Theatre Review: High Fidelity

Rating: 3

By Richard Barber

First it was a bestselling book by Nick Hornby. Then it was a hit film starring John Cusack. Next year, its hero becomes its heroine in the shape of Zoe Kravitz in a US TV series. 

But in the meantime, High Fidelity has morphed into a musical, to be found in the bowels of what was Battersea power station at a new theatre called the Turbine, sufficiently tucked away that I was half-expecting to be handed a Blue Peter badge when I finally stumbled upon it.

The setting, you may recall, is a down-at-heel record shop in Holloway Road in north London that wears its inability to make any significant sales as a sort of badge of honour. Strictly for aficionados only.

It’s run by the hapless Rob (Oliver Ormson) and two worse-than-useless assistants, one of whom, Dick (Carl Au) may once have had sex but he can’t be quite sure. Rob’s own love life is somewhat in disarray, his lawyer girlfriend Laura (Shanay Holmes) at breaking point because of his inability to confront his emotions and, more pragmatically, to remain steadfast and true.

This is an evening of two halves, with the second, unusually, very much stronger than the first. The first musical number, The Last Real Record Store, sets the scene for the opening act: lively and tuneful, it’s too long and most people involved shout rather than sing. Combined with too much jumping about, there’s more than a whiff of an end-of-term sixth-form college production.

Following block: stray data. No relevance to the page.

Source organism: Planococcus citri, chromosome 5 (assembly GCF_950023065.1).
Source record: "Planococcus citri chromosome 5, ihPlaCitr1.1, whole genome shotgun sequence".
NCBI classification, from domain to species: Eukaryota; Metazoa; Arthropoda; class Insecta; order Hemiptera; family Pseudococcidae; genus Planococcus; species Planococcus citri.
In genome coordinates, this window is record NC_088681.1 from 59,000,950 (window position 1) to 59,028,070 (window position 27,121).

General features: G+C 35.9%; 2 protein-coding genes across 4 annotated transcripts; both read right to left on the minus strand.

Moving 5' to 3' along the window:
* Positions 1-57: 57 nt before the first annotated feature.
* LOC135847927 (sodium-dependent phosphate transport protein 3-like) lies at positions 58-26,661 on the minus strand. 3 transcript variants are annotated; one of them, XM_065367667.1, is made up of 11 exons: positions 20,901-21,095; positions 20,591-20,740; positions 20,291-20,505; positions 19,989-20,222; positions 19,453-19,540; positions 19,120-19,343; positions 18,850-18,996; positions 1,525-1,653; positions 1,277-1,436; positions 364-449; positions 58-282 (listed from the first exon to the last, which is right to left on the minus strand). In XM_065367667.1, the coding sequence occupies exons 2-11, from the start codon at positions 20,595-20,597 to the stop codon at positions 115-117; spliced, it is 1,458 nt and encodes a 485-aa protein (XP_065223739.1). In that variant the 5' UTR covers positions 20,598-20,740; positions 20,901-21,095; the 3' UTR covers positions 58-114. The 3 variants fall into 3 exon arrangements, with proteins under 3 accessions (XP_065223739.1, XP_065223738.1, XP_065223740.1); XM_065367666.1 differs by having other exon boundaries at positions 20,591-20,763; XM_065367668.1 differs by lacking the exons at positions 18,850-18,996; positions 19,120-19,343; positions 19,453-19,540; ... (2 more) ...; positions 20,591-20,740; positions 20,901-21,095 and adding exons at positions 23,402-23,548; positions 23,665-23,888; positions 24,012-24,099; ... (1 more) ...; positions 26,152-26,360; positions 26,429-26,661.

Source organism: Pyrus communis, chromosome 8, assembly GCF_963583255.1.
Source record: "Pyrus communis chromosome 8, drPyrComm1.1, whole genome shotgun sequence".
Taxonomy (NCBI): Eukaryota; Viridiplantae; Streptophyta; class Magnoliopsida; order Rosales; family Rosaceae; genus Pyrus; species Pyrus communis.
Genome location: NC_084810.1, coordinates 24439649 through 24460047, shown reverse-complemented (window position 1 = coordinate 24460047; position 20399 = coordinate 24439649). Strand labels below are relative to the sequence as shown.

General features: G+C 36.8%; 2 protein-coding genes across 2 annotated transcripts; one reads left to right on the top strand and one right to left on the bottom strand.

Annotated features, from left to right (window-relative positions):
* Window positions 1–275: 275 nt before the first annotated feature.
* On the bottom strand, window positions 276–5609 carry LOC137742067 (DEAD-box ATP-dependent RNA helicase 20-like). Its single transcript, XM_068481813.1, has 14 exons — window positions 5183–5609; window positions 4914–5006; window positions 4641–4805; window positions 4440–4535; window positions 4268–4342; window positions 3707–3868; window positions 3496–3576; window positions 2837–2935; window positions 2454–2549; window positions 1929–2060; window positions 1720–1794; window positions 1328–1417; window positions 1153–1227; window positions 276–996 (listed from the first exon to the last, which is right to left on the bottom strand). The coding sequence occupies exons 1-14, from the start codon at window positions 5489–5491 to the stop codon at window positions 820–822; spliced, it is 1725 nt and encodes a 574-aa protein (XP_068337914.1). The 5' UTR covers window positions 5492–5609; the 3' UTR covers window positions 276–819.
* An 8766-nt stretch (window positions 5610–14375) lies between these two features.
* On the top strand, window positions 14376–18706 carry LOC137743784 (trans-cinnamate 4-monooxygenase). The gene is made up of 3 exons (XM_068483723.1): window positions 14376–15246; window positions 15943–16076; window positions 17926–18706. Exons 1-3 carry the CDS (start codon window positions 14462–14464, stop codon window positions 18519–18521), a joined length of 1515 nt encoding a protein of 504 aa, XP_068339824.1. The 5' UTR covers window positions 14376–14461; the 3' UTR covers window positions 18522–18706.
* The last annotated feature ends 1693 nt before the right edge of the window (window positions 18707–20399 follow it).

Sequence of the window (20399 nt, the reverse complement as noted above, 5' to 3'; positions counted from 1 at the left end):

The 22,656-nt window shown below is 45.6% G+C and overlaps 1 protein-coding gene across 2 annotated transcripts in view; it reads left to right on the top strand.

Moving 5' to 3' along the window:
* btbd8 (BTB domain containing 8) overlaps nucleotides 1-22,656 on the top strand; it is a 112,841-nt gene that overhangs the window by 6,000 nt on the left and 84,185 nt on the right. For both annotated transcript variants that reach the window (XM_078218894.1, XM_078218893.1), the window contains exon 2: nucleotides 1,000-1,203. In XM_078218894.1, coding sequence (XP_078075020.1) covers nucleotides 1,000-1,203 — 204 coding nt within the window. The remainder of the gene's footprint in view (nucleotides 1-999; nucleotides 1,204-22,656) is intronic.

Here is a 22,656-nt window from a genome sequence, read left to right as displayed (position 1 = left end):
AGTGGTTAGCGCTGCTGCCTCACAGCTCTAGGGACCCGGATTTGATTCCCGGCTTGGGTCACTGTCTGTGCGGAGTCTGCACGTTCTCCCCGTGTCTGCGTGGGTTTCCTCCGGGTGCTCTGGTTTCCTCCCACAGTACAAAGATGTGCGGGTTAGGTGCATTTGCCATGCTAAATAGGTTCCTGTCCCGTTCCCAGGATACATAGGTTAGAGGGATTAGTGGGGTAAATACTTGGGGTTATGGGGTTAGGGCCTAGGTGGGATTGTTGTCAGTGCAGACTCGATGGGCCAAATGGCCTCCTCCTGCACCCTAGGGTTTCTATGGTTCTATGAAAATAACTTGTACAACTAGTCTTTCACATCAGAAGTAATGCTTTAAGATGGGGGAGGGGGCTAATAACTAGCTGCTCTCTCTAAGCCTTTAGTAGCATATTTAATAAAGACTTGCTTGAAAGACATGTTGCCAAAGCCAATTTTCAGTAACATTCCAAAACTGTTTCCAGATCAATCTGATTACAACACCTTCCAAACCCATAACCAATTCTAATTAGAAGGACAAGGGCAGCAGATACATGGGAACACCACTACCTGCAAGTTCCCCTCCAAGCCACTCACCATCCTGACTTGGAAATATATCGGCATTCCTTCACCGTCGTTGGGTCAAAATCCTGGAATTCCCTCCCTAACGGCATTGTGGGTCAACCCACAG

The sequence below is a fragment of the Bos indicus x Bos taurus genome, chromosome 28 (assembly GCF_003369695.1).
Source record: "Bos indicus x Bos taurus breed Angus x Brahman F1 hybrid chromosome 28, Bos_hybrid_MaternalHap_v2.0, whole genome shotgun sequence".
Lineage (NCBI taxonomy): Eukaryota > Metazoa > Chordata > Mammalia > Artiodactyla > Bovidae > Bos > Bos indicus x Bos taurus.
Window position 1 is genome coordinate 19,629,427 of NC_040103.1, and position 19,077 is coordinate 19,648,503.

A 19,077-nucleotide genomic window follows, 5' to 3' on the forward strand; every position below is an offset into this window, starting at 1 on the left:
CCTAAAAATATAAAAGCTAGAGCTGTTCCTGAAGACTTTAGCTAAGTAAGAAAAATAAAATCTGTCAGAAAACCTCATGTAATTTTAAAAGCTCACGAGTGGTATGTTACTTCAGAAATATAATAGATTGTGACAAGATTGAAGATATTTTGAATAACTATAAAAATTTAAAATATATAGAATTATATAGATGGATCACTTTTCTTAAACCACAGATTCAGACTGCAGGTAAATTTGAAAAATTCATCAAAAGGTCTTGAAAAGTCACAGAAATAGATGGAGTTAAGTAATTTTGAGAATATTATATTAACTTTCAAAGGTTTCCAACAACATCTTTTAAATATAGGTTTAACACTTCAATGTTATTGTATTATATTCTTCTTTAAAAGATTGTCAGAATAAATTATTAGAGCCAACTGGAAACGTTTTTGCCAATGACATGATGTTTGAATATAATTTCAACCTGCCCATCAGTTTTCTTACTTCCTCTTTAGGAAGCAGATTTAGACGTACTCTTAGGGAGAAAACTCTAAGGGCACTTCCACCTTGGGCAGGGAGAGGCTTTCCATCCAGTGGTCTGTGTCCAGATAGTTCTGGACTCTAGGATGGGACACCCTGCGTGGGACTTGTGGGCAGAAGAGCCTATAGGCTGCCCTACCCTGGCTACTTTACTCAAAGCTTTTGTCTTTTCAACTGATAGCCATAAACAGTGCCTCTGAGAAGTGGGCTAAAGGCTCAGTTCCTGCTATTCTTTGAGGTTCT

But after the interval a much more nuanced tone creeps into proceedings. There’s a lovely duet, I Slept With Someone Who Slept With Lyle Lovett, from Rob and Laura, while Eleanor Kane makes her mark accompanying herself on acoustic guitar. The music is by Tom Kitt and lyrics by Amanda Green, whose originals have been anglicised by Vikki Stone from a version that lasted a matter of days off-Broadway.

There’s a very funny turn from Joshua Dever, who pops up briefly as Neil Young and, hilariously, as Bruce Springsteen, his plaid shirt rolled up high above his bulging biceps. The chief charm of the show, though, is the likable Oliver Ormson, which is just as well as he’s never off stage. Somehow he manages to make his fecklessness almost endearing and he’s got a strong pair of lungs on him.

So, a curiosity worth seeking out, but I’d take some sandwiches – and a teenager or two – with you, just in case you get lost.

At the Turbine Theatre, London until December 7: 020-7851 0300, www.theturbinetheatre.com

 

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